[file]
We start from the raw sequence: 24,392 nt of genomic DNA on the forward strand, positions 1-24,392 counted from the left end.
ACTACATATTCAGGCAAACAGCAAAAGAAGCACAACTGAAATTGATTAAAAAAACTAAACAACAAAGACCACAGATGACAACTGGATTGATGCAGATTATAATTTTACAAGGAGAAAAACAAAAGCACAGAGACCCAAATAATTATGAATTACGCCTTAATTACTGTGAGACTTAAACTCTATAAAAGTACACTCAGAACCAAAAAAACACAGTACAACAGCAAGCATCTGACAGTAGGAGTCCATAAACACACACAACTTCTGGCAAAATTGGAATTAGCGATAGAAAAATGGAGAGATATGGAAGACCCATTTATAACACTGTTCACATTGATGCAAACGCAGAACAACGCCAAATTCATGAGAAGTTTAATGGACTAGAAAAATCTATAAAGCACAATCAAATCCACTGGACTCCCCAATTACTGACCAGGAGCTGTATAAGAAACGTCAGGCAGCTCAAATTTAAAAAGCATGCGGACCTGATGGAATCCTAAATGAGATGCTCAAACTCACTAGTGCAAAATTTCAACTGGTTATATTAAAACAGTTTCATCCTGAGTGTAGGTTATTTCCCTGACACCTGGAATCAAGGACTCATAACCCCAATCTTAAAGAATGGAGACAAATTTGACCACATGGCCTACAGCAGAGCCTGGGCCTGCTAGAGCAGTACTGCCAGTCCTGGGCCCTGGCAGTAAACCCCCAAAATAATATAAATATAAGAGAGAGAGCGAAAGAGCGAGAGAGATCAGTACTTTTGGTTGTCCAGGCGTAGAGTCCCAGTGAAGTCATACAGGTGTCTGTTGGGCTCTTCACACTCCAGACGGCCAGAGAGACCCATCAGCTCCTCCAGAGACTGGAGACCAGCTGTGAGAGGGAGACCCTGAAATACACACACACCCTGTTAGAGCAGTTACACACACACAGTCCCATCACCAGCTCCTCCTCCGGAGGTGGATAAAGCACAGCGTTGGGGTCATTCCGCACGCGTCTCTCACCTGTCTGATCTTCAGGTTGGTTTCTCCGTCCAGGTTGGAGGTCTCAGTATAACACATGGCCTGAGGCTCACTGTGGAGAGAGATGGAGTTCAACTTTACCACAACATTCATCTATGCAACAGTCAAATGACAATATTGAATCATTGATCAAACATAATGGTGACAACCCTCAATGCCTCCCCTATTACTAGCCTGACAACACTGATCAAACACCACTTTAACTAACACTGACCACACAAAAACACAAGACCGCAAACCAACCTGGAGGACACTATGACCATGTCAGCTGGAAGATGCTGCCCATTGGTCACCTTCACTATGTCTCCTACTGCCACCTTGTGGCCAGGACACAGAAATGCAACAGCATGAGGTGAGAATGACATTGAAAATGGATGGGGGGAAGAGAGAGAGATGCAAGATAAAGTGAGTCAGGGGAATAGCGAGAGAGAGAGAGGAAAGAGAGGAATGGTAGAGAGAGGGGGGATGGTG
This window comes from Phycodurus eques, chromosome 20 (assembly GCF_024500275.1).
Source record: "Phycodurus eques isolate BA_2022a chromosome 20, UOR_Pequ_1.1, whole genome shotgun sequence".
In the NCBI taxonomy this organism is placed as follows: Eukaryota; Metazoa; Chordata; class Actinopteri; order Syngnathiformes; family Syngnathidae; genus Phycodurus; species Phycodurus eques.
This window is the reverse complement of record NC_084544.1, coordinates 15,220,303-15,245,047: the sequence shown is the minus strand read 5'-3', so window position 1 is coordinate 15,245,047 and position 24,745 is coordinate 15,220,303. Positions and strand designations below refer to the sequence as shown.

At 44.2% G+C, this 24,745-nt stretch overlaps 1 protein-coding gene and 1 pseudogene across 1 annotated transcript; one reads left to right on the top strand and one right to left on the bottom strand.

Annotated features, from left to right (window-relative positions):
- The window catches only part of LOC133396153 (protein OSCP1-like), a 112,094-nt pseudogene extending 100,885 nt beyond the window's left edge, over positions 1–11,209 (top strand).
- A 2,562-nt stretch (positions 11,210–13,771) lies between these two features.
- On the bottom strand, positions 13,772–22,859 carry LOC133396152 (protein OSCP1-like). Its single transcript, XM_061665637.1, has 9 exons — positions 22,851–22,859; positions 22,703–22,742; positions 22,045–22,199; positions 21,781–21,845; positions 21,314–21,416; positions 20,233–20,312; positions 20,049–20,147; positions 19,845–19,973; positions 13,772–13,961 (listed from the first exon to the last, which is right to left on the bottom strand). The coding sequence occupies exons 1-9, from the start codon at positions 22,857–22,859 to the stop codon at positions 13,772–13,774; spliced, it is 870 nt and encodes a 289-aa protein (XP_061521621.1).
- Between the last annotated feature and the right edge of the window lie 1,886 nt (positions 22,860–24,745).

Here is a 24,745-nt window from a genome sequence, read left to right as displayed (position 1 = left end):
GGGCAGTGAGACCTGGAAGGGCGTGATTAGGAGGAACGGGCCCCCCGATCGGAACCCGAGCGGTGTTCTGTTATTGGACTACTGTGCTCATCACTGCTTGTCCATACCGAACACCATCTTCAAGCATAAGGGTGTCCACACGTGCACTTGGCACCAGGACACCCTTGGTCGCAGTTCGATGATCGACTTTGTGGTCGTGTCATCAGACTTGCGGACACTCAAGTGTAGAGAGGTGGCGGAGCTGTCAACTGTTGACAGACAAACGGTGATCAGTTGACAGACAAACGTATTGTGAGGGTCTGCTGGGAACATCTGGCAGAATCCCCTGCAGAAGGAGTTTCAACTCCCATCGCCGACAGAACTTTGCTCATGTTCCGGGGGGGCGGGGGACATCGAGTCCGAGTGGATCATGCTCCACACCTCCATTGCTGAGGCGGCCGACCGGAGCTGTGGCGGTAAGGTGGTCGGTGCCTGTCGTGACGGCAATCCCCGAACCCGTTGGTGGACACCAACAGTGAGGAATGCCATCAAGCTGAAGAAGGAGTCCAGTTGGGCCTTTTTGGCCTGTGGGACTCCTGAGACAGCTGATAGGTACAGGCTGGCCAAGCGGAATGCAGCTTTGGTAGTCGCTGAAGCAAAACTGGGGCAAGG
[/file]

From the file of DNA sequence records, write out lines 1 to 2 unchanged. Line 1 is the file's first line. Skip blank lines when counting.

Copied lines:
We start from the raw sequence: 24,392 nt of genomic DNA on the forward strand, positions 1-24,392 counted from the left end.
ACTACATATTCAGGCAAACAGCAAAAGAAGCACAACTGAAATTGATTAAAAAAACTAAACAACAAAGACCACAGATGACAACTGGATTGATGCAGATTATAATTTTACAAGGAGAAAAACAAAAGCACAGAGACCCAAATAATTATGAATTACGCCTTAATTACTGTGAGACTTAAACTCTATAAAAGTACACTCAGAACCAAAAAAACACAGTACAACAGCAAGCATCTGACAGTAGGAGTCCATAAACACACACAACTTCTGGCAAAATTGGAATTAGCGATAGAAAAATGGAGAGATATGGAAGACCCATTTATAACACTGTTCACATTGATGCAAACGCAGAACAACGCCAAATTCATGAGAAGTTTAATGGACTAGAAAAATCTATAAAGCACAATCAAATCCACTGGACTCCCCAATTACTGACCAGGAGCTGTATAAGAAACGTCAGGCAGCTCAAATTTAAAAAGCATGCGGACCTGATGGAATCCTAAATGAGATGCTCAAACTCACTAGTGCAAAATTTCAACTGGTTATATTAAAACAGTTTCATCCTGAGTGTAGGTTATTTCCCTGACACCTGGAATCAAGGACTCATAACCCCAATCTTAAAGAATGGAGACAAATTTGACCACATGGCCTACAGCAGAGCCTGGGCCTGCTAGAGCAGTACTGCCAGTCCTGGGCCCTGGCAGTAAACCCCCAAAATAATATAAATATAAGAGAGAGAGCGAAAGAGCGAGAGAGATCAGTACTTTTGGTTGTCCAGGCGTAGAGTCCCAGTGAAGTCATACAGGTGTCTGTTGGGCTCTTCACACTCCAGACGGCCAGAGAGACCCATCAGCTCCTCCAGAGACTGGAGACCAGCTGTGAGAGGGAGACCCTGAAATACACACACACCCTGTTAGAGCAGTTACACACACACAGTCCCATCACCAGCTCCTCCTCCGGAGGTGGATAAAGCACAGCGTTGGGGTCATTCCGCACGCGTCTCTCACCTGTCTGATCTTCAGGTTGGTTTCTCCGTCCAGGTTGGAGGTCTCAGTATAACACATGGCCTGAGGCTCACTGTGGAGAGAGATGGAGTTCAACTTTACCACAACATTCATCTATGCAACAGTCAAATGACAATATTGAATCATTGATCAAACATAATGGTGACAACCCTCAATGCCTCCCCTATTACTAGCCTGACAACACTGATCAAACACCACTTTAACTAACACTGACCACACAAAAACACAAGACCGCAAACCAACCTGGAGGACACTATGACCATGTCAGCTGGAAGATGCTGCCCATTGGTCACCTTCACTATGTCTCCTACTGCCACCTTGTGGCCAGGACACAGAAATGCAACAGCATGAGGTGAGAATGACATTGAAAATGGATGGGGGGAAGAGAGAGAGATGCAAGATAAAGTGAGTCAGGGGAATAGCGAGAGAGAGAGAGGAAAGAGAGGAATGGTAGAGAGAGGGGGGATGGTG